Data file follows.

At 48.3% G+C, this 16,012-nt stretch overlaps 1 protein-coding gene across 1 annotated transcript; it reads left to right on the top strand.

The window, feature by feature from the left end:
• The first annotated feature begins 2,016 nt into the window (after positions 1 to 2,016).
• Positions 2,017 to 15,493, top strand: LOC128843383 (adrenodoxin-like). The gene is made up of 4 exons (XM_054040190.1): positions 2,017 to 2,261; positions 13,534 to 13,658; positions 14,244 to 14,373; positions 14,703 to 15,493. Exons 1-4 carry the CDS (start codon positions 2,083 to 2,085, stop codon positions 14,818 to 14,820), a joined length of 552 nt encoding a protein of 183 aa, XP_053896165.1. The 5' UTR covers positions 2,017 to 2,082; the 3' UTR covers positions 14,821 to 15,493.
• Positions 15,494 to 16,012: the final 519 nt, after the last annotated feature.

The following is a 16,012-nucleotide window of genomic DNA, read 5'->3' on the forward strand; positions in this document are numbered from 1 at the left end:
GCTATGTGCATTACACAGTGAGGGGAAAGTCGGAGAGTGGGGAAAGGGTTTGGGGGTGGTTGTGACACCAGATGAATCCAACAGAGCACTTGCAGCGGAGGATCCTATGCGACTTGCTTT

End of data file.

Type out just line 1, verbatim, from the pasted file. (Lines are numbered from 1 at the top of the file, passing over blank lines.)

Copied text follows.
At 48.3% G+C, this 16,012-nt stretch overlaps 1 protein-coding gene across 1 annotated transcript; it reads left to right on the top strand.